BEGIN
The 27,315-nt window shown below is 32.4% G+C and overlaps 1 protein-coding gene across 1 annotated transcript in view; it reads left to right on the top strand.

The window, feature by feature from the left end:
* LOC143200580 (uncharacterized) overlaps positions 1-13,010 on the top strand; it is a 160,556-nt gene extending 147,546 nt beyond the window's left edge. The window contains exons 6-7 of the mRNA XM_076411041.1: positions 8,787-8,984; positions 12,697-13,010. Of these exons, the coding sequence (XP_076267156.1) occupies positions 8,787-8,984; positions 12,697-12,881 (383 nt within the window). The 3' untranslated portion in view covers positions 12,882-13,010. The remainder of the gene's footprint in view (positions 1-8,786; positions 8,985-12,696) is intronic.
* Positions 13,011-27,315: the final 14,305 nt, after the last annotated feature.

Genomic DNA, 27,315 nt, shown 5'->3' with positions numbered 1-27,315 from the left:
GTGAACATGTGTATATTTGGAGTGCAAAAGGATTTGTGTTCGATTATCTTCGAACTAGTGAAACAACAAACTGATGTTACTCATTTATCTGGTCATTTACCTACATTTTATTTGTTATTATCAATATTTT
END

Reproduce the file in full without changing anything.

The 27,315-nt window shown below is 32.4% G+C and overlaps 1 protein-coding gene across 1 annotated transcript in view; it reads left to right on the top strand.

The window, feature by feature from the left end:
* LOC143200580 (uncharacterized) overlaps positions 1-13,010 on the top strand; it is a 160,556-nt gene extending 147,546 nt beyond the window's left edge. The window contains exons 6-7 of the mRNA XM_076411041.1: positions 8,787-8,984; positions 12,697-13,010. Of these exons, the coding sequence (XP_076267156.1) occupies positions 8,787-8,984; positions 12,697-12,881 (383 nt within the window). The 3' untranslated portion in view covers positions 12,882-13,010. The remainder of the gene's footprint in view (positions 1-8,786; positions 8,985-12,696) is intronic.
* Positions 13,011-27,315: the final 14,305 nt, after the last annotated feature.

Genomic DNA, 27,315 nt, shown 5'->3' with positions numbered 1-27,315 from the left:
GTGAACATGTGTATATTTGGAGTGCAAAAGGATTTGTGTTCGATTATCTTCGAACTAGTGAAACAACAAACTGATGTTACTCATTTATCTGGTCATTTACCTACATTTTATTTGTTATTATCAATATTTT